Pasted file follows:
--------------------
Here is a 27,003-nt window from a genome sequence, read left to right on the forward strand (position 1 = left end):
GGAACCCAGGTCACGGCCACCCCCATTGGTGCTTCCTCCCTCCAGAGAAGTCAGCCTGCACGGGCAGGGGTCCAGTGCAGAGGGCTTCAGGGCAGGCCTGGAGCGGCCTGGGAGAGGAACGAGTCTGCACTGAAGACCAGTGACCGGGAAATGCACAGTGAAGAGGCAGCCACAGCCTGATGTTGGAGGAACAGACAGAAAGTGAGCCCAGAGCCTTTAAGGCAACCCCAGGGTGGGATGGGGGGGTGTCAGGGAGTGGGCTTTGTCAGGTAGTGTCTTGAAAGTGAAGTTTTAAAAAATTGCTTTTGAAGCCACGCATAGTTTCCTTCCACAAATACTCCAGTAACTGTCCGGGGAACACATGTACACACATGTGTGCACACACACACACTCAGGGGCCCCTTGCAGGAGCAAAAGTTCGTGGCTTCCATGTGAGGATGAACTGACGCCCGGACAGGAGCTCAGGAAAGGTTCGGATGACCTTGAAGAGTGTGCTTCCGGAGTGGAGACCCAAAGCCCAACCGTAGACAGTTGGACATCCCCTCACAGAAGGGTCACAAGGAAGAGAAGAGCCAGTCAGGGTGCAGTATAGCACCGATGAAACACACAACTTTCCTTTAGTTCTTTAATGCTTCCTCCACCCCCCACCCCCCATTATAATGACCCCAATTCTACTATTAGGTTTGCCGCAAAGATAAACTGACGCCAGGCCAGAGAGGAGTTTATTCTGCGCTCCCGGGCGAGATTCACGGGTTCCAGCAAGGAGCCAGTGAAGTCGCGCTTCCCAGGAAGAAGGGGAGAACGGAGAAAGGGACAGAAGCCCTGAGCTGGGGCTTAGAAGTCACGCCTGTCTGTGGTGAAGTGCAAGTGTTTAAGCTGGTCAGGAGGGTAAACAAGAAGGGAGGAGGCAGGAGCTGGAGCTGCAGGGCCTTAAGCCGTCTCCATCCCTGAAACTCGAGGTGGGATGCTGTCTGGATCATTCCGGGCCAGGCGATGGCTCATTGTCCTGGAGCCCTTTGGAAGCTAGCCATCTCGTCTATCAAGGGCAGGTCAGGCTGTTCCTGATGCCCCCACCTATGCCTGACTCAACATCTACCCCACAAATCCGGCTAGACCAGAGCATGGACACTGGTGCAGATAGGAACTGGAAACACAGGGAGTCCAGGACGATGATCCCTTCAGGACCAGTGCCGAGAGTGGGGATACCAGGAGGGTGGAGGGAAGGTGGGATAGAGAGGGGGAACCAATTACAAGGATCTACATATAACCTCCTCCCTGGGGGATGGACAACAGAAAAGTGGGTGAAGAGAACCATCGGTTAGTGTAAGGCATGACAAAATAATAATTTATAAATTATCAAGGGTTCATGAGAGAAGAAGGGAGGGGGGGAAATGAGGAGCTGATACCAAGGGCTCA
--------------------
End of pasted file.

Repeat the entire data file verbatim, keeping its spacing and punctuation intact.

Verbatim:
Here is a 27,003-nt window from a genome sequence, read left to right on the forward strand (position 1 = left end):
GGAACCCAGGTCACGGCCACCCCCATTGGTGCTTCCTCCCTCCAGAGAAGTCAGCCTGCACGGGCAGGGGTCCAGTGCAGAGGGCTTCAGGGCAGGCCTGGAGCGGCCTGGGAGAGGAACGAGTCTGCACTGAAGACCAGTGACCGGGAAATGCACAGTGAAGAGGCAGCCACAGCCTGATGTTGGAGGAACAGACAGAAAGTGAGCCCAGAGCCTTTAAGGCAACCCCAGGGTGGGATGGGGGGGTGTCAGGGAGTGGGCTTTGTCAGGTAGTGTCTTGAAAGTGAAGTTTTAAAAAATTGCTTTTGAAGCCACGCATAGTTTCCTTCCACAAATACTCCAGTAACTGTCCGGGGAACACATGTACACACATGTGTGCACACACACACACTCAGGGGCCCCTTGCAGGAGCAAAAGTTCGTGGCTTCCATGTGAGGATGAACTGACGCCCGGACAGGAGCTCAGGAAAGGTTCGGATGACCTTGAAGAGTGTGCTTCCGGAGTGGAGACCCAAAGCCCAACCGTAGACAGTTGGACATCCCCTCACAGAAGGGTCACAAGGAAGAGAAGAGCCAGTCAGGGTGCAGTATAGCACCGATGAAACACACAACTTTCCTTTAGTTCTTTAATGCTTCCTCCACCCCCCACCCCCCATTATAATGACCCCAATTCTACTATTAGGTTTGCCGCAAAGATAAACTGACGCCAGGCCAGAGAGGAGTTTATTCTGCGCTCCCGGGCGAGATTCACGGGTTCCAGCAAGGAGCCAGTGAAGTCGCGCTTCCCAGGAAGAAGGGGAGAACGGAGAAAGGGACAGAAGCCCTGAGCTGGGGCTTAGAAGTCACGCCTGTCTGTGGTGAAGTGCAAGTGTTTAAGCTGGTCAGGAGGGTAAACAAGAAGGGAGGAGGCAGGAGCTGGAGCTGCAGGGCCTTAAGCCGTCTCCATCCCTGAAACTCGAGGTGGGATGCTGTCTGGATCATTCCGGGCCAGGCGATGGCTCATTGTCCTGGAGCCCTTTGGAAGCTAGCCATCTCGTCTATCAAGGGCAGGTCAGGCTGTTCCTGATGCCCCCACCTATGCCTGACTCAACATCTACCCCACAAATCCGGCTAGACCAGAGCATGGACACTGGTGCAGATAGGAACTGGAAACACAGGGAGTCCAGGACGATGATCCCTTCAGGACCAGTGCCGAGAGTGGGGATACCAGGAGGGTGGAGGGAAGGTGGGATAGAGAGGGGGAACCAATTACAAGGATCTACATATAACCTCCTCCCTGGGGGATGGACAACAGAAAAGTGGGTGAAGAGAACCATCGGTTAGTGTAAGGCATGACAAAATAATAATTTATAAATTATCAAGGGTTCATGAGAGAAGAAGGGAGGGGGGGAAATGAGGAGCTGATACCAAGGGCTCA